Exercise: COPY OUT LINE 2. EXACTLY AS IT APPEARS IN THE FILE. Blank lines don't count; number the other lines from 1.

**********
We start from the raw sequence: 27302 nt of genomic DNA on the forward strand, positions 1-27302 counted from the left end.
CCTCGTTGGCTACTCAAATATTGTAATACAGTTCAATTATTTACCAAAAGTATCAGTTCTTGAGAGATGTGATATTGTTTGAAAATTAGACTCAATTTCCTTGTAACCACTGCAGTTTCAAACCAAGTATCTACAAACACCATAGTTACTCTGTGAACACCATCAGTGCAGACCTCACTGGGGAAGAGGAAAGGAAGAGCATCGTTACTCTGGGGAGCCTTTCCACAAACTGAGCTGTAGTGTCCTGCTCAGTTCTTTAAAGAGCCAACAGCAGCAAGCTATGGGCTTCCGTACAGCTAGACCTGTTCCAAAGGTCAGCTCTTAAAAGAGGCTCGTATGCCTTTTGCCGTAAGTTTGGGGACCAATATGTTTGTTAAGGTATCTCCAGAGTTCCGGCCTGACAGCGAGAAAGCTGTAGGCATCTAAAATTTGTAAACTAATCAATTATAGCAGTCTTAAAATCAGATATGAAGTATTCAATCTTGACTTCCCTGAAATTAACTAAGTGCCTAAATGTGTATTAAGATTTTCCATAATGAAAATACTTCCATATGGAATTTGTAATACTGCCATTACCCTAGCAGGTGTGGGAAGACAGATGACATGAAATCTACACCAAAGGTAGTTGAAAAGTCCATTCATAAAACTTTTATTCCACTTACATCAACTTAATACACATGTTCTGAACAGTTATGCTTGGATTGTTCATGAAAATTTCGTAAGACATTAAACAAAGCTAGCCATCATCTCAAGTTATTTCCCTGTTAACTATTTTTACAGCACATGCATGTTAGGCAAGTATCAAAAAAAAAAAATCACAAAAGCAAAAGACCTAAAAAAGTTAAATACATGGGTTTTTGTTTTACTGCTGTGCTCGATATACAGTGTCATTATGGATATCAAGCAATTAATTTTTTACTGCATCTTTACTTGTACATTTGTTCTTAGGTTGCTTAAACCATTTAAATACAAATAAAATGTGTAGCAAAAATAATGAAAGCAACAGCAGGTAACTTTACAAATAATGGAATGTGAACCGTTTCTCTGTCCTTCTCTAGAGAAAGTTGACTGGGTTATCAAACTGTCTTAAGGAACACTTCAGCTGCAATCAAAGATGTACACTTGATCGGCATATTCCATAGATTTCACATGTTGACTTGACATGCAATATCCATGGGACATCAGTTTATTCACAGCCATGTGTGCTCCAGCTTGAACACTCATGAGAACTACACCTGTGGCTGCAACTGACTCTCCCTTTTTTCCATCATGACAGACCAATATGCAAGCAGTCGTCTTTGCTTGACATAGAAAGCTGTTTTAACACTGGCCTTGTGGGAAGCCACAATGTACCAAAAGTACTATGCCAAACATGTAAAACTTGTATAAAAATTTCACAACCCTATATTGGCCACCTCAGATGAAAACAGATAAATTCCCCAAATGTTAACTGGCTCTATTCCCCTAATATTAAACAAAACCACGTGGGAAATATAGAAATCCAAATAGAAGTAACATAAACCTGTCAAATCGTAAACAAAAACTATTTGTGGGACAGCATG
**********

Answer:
CCTCGTTGGCTACTCAAATATTGTAATACAGTTCAATTATTTACCAAAAGTATCAGTTCTTGAGAGATGTGATATTGTTTGAAAATTAGACTCAATTTCCTTGTAACCACTGCAGTTTCAAACCAAGTATCTACAAACACCATAGTTACTCTGTGAACACCATCAGTGCAGACCTCACTGGGGAAGAGGAAAGGAAGAGCATCGTTACTCTGGGGAGCCTTTCCACAAACTGAGCTGTAGTGTCCTGCTCAGTTCTTTAAAGAGCCAACAGCAGCAAGCTATGGGCTTCCGTACAGCTAGACCTGTTCCAAAGGTCAGCTCTTAAAAGAGGCTCGTATGCCTTTTGCCGTAAGTTTGGGGACCAATATGTTTGTTAAGGTATCTCCAGAGTTCCGGCCTGACAGCGAGAAAGCTGTAGGCATCTAAAATTTGTAAACTAATCAATTATAGCAGTCTTAAAATCAGATATGAAGTATTCAATCTTGACTTCCCTGAAATTAACTAAGTGCCTAAATGTGTATTAAGATTTTCCATAATGAAAATACTTCCATATGGAATTTGTAATACTGCCATTACCCTAGCAGGTGTGGGAAGACAGATGACATGAAATCTACACCAAAGGTAGTTGAAAAGTCCATTCATAAAACTTTTATTCCACTTACATCAACTTAATACACATGTTCTGAACAGTTATGCTTGGATTGTTCATGAAAATTTCGTAAGACATTAAACAAAGCTAGCCATCATCTCAAGTTATTTCCCTGTTAACTATTTTTACAGCACATGCATGTTAGGCAAGTATCAAAAAAAAAAAATCACAAAAGCAAAAGACCTAAAAAAGTTAAATACATGGGTTTTTGTTTTACTGCTGTGCTCGATATACAGTGTCATTATGGATATCAAGCAATTAATTTTTTACTGCATCTTTACTTGTACATTTGTTCTTAGGTTGCTTAAACCATTTAAATACAAATAAAATGTGTAGCAAAAATAATGAAAGCAACAGCAGGTAACTTTACAAATAATGGAATGTGAACCGTTTCTCTGTCCTTCTCTAGAGAAAGTTGACTGGGTTATCAAACTGTCTTAAGGAACACTTCAGCTGCAATCAAAGATGTACACTTGATCGGCATATTCCATAGATTTCACATGTTGACTTGACATGCAATATCCATGGGACATCAGTTTATTCACAGCCATGTGTGCTCCAGCTTGAACACTCATGAGAACTACACCTGTGGCTGCAACTGACTCTCCCTTTTTTCCATCATGACAGACCAATATGCAAGCAGTCGTCTTTGCTTGACATAGAAAGCTGTTTTAACACTGGCCTTGTGGGAAGCCACAATGTACCAAAAGTACTATGCCAAACATGTAAAACTTGTATAAAAATTTCACAACCCTATATTGGCCACCTCAGATGAAAACAGATAAATTCCCCAAATGTTAACTGGCTCTATTCCCCTAATATTAAACAAAACCACGTGGGAAATATAGAAATCCAAATAGAAGTAACATAAACCTGTCAAATCGTAAACAAAAACTATTTGTGGGACAGCATG